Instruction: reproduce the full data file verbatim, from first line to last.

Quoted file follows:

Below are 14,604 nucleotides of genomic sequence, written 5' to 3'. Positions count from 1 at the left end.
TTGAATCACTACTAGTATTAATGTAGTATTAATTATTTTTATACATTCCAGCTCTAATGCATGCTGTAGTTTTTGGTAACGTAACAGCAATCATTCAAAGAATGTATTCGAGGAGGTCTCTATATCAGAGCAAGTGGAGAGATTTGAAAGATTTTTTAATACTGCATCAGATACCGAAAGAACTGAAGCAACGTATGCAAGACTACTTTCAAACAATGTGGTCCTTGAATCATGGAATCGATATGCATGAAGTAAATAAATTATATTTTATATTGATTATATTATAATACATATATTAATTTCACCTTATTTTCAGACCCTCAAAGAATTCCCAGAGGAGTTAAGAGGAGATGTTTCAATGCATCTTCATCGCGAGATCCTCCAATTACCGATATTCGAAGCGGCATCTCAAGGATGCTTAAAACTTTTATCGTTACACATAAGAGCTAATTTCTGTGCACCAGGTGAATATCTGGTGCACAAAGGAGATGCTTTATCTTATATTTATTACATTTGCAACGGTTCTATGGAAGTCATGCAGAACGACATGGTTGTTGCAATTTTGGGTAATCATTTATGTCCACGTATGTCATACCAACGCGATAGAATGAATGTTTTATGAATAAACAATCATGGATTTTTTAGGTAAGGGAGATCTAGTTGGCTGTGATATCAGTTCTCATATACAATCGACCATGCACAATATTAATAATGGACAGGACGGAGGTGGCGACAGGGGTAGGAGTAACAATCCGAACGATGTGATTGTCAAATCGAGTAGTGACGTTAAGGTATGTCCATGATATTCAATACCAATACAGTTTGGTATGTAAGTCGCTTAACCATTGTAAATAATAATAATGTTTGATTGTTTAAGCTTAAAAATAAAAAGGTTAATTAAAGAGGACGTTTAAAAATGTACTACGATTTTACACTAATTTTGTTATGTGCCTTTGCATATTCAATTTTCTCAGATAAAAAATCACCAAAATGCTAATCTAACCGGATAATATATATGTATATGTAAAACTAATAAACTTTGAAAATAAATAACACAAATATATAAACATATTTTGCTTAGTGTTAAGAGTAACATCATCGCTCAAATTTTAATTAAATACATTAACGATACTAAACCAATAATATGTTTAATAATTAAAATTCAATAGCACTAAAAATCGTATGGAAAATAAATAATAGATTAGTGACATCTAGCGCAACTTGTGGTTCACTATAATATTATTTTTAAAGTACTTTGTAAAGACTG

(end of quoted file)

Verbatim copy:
Below are 14,604 nucleotides of genomic sequence, written 5' to 3'. Positions count from 1 at the left end.
TTGAATCACTACTAGTATTAATGTAGTATTAATTATTTTTATACATTCCAGCTCTAATGCATGCTGTAGTTTTTGGTAACGTAACAGCAATCATTCAAAGAATGTATTCGAGGAGGTCTCTATATCAGAGCAAGTGGAGAGATTTGAAAGATTTTTTAATACTGCATCAGATACCGAAAGAACTGAAGCAACGTATGCAAGACTACTTTCAAACAATGTGGTCCTTGAATCATGGAATCGATATGCATGAAGTAAATAAATTATATTTTATATTGATTATATTATAATACATATATTAATTTCACCTTATTTTCAGACCCTCAAAGAATTCCCAGAGGAGTTAAGAGGAGATGTTTCAATGCATCTTCATCGCGAGATCCTCCAATTACCGATATTCGAAGCGGCATCTCAAGGATGCTTAAAACTTTTATCGTTACACATAAGAGCTAATTTCTGTGCACCAGGTGAATATCTGGTGCACAAAGGAGATGCTTTATCTTATATTTATTACATTTGCAACGGTTCTATGGAAGTCATGCAGAACGACATGGTTGTTGCAATTTTGGGTAATCATTTATGTCCACGTATGTCATACCAACGCGATAGAATGAATGTTTTATGAATAAACAATCATGGATTTTTTAGGTAAGGGAGATCTAGTTGGCTGTGATATCAGTTCTCATATACAATCGACCATGCACAATATTAATAATGGACAGGACGGAGGTGGCGACAGGGGTAGGAGTAACAATCCGAACGATGTGATTGTCAAATCGAGTAGTGACGTTAAGGTATGTCCATGATATTCAATACCAATACAGTTTGGTATGTAAGTCGCTTAACCATTGTAAATAATAATAATGTTTGATTGTTTAAGCTTAAAAATAAAAAGGTTAATTAAAGAGGACGTTTAAAAATGTACTACGATTTTACACTAATTTTGTTATGTGCCTTTGCATATTCAATTTTCTCAGATAAAAAATCACCAAAATGCTAATCTAACCGGATAATATATATGTATATGTAAAACTAATAAACTTTGAAAATAAATAACACAAATATATAAACATATTTTGCTTAGTGTTAAGAGTAACATCATCGCTCAAATTTTAATTAAATACATTAACGATACTAAACCAATAATATGTTTAATAATTAAAATTCAATAGCACTAAAAATCGTATGGAAAATAAATAATAGATTAGTGACATCTAGCGCAACTTGTGGTTCACTATAATATTATTTTTAAAGTACTTTGTAAAGACTG